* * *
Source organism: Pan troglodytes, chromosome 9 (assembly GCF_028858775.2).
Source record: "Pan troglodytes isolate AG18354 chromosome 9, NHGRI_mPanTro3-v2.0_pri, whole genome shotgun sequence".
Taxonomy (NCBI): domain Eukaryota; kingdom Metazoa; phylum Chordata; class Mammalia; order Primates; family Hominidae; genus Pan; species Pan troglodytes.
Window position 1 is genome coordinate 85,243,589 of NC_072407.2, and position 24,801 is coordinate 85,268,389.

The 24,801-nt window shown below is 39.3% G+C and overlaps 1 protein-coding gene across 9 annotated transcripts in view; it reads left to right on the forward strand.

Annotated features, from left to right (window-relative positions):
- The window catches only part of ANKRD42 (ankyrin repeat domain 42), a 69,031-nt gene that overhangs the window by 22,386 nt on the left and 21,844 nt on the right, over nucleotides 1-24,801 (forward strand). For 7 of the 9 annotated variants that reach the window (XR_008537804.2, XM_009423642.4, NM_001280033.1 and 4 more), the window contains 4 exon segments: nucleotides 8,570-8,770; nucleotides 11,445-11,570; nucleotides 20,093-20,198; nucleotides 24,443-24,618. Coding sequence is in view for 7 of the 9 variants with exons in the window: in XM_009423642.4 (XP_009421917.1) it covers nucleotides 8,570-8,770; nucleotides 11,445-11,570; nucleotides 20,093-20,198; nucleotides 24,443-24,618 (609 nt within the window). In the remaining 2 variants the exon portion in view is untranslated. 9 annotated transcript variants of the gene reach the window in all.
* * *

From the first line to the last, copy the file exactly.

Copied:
Source organism: Pan troglodytes, chromosome 9 (assembly GCF_028858775.2).
Source record: "Pan troglodytes isolate AG18354 chromosome 9, NHGRI_mPanTro3-v2.0_pri, whole genome shotgun sequence".
Taxonomy (NCBI): domain Eukaryota; kingdom Metazoa; phylum Chordata; class Mammalia; order Primates; family Hominidae; genus Pan; species Pan troglodytes.
Window position 1 is genome coordinate 85,243,589 of NC_072407.2, and position 24,801 is coordinate 85,268,389.

The 24,801-nt window shown below is 39.3% G+C and overlaps 1 protein-coding gene across 9 annotated transcripts in view; it reads left to right on the forward strand.

Annotated features, from left to right (window-relative positions):
- The window catches only part of ANKRD42 (ankyrin repeat domain 42), a 69,031-nt gene that overhangs the window by 22,386 nt on the left and 21,844 nt on the right, over nucleotides 1-24,801 (forward strand). For 7 of the 9 annotated variants that reach the window (XR_008537804.2, XM_009423642.4, NM_001280033.1 and 4 more), the window contains 4 exon segments: nucleotides 8,570-8,770; nucleotides 11,445-11,570; nucleotides 20,093-20,198; nucleotides 24,443-24,618. Coding sequence is in view for 7 of the 9 variants with exons in the window: in XM_009423642.4 (XP_009421917.1) it covers nucleotides 8,570-8,770; nucleotides 11,445-11,570; nucleotides 20,093-20,198; nucleotides 24,443-24,618 (609 nt within the window). In the remaining 2 variants the exon portion in view is untranslated. 9 annotated transcript variants of the gene reach the window in all.